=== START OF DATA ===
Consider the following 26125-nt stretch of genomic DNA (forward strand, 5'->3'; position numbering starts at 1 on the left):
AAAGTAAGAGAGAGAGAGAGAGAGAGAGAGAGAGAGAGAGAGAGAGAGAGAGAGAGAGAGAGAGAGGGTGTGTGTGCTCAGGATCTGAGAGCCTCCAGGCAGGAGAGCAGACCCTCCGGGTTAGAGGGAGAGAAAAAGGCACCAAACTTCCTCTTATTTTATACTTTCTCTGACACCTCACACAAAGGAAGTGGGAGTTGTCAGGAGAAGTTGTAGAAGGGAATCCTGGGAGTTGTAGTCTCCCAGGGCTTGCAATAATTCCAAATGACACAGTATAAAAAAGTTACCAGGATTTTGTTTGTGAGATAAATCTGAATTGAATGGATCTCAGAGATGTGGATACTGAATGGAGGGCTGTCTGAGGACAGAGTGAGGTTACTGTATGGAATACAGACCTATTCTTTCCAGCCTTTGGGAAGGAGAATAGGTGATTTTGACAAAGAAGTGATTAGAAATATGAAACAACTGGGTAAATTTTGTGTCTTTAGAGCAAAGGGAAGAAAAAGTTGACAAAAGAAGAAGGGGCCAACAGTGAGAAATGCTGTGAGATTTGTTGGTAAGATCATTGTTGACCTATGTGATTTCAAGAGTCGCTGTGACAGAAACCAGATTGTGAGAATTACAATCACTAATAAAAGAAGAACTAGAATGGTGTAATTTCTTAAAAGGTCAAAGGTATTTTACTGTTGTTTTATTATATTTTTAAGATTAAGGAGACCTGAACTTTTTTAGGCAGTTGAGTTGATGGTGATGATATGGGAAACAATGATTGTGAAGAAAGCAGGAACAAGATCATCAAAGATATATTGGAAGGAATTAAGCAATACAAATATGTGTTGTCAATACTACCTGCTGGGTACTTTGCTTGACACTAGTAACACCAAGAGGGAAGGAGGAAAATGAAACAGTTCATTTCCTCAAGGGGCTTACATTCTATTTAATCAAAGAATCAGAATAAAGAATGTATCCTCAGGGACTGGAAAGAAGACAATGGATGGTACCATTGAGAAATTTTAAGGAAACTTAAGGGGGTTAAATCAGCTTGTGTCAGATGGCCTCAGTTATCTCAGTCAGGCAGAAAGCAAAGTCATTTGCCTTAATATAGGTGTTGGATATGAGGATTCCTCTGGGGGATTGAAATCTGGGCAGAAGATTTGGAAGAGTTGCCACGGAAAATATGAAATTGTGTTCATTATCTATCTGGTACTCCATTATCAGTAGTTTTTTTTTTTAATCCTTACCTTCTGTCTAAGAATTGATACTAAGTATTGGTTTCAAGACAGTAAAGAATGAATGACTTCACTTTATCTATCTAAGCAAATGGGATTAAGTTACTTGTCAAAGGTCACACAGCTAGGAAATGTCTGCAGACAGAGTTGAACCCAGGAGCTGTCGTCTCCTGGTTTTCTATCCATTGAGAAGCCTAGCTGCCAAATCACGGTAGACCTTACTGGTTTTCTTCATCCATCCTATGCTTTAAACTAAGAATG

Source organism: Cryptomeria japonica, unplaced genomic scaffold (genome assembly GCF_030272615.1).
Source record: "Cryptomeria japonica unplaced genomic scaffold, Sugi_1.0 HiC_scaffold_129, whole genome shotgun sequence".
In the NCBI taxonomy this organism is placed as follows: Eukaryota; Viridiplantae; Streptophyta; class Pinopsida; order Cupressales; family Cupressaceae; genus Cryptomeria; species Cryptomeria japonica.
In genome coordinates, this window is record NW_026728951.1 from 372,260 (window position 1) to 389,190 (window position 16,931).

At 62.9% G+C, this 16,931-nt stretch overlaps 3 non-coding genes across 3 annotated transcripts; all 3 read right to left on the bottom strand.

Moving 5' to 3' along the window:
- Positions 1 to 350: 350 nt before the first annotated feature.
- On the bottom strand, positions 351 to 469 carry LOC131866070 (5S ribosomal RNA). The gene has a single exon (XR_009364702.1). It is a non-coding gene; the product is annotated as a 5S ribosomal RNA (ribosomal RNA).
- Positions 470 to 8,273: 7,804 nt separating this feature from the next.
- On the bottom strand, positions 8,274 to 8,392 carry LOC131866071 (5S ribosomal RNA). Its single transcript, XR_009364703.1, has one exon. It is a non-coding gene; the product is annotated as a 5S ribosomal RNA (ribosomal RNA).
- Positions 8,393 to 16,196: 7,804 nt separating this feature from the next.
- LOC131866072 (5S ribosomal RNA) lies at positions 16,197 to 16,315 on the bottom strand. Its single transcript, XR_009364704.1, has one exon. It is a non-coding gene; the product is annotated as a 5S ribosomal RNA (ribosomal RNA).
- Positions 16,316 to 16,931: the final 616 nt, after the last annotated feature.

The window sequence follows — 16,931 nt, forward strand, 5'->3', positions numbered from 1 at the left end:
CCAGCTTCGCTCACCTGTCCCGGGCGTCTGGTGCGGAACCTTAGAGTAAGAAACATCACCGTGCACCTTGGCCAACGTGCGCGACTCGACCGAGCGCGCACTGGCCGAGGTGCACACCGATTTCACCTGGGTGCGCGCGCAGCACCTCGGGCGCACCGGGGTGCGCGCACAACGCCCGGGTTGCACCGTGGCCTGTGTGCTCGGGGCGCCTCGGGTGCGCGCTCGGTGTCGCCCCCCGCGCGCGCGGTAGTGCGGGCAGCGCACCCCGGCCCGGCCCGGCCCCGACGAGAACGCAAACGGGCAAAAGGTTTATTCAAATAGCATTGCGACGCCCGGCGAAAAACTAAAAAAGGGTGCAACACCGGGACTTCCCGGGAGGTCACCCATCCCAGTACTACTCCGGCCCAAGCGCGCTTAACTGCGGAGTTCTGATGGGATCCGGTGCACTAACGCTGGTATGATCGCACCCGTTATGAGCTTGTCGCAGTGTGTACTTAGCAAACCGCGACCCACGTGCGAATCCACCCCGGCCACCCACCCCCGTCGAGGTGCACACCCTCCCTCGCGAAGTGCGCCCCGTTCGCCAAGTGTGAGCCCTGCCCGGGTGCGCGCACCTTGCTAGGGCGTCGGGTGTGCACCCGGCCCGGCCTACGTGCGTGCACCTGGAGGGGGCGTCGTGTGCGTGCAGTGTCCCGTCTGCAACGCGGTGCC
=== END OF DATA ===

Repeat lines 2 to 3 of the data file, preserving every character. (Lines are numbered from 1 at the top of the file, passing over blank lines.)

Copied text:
AAAGTAAGAGAGAGAGAGAGAGAGAGAGAGAGAGAGAGAGAGAGAGAGAGAGAGAGAGAGAGAGAGGGTGTGTGTGCTCAGGATCTGAGAGCCTCCAGGCAGGAGAGCAGACCCTCCGGGTTAGAGGGAGAGAAAAAGGCACCAAACTTCCTCTTATTTTATACTTTCTCTGACACCTCACACAAAGGAAGTGGGAGTTGTCAGGAGAAGTTGTAGAAGGGAATCCTGGGAGTTGTAGTCTCCCAGGGCTTGCAATAATTCCAAATGACACAGTATAAAAAAGTTACCAGGATTTTGTTTGTGAGATAAATCTGAATTGAATGGATCTCAGAGATGTGGATACTGAATGGAGGGCTGTCTGAGGACAGAGTGAGGTTACTGTATGGAATACAGACCTATTCTTTCCAGCCTTTGGGAAGGAGAATAGGTGATTTTGACAAAGAAGTGATTAGAAATATGAAACAACTGGGTAAATTTTGTGTCTTTAGAGCAAAGGGAAGAAAAAGTTGACAAAAGAAGAAGGGGCCAACAGTGAGAAATGCTGTGAGATTTGTTGGTAAGATCATTGTTGACCTATGTGATTTCAAGAGTCGCTGTGACAGAAACCAGATTGTGAGAATTACAATCACTAATAAAAGAAGAACTAGAATGGTGTAATTTCTTAAAAGGTCAAAGGTATTTTACTGTTGTTTTATTATATTTTTAAGATTAAGGAGACCTGAACTTTTTTAGGCAGTTGAGTTGATGGTGATGATATGGGAAACAATGATTGTGAAGAAAGCAGGAACAAGATCATCAAAGATATATTGGAAGGAATTAAGCAATACAAATATGTGTTGTCAATACTACCTGCTGGGTACTTTGCTTGACACTAGTAACACCAAGAGGGAAGGAGGAAAATGAAACAGTTCATTTCCTCAAGGGGCTTACATTCTATTTAATCAAAGAATCAGAATAAAGAATGTATCCTCAGGGACTGGAAAGAAGACAATGGATGGTACCATTGAGAAATTTTAAGGAAACTTAAGGGGGTTAAATCAGCTTGTGTCAGATGGCCTCAGTTATCTCAGTCAGGCAGAAAGCAAAGTCATTTGCCTTAATATAGGTGTTGGATATGAGGATTCCTCTGGGGGATTGAAATCTGGGCAGAAGATTTGGAAGAGTTGCCACGGAAAATATGAAATTGTGTTCATTATCTATCTGGTACTCCATTATCAGTAGTTTTTTTTTTTAATCCTTACCTTCTGTCTAAGAATTGATACTAAGTATTGGTTTCAAGACAGTAAAGAATGAATGACTTCACTTTATCTATCTAAGCAAATGGGATTAAGTTACTTGTCAAAGGTCACACAGCTAGGAAATGTCTGCAGACAGAGTTGAACCCAGGAGCTGTCGTCTCCTGGTTTTCTATCCATTGAGAAGCCTAGCTGCCAAATCACGGTAGACCTTACTGGTTTTCTTCATCCATCCTATGCTTTAAACTAAGAATG

Source organism: Cryptomeria japonica, unplaced genomic scaffold (genome assembly GCF_030272615.1).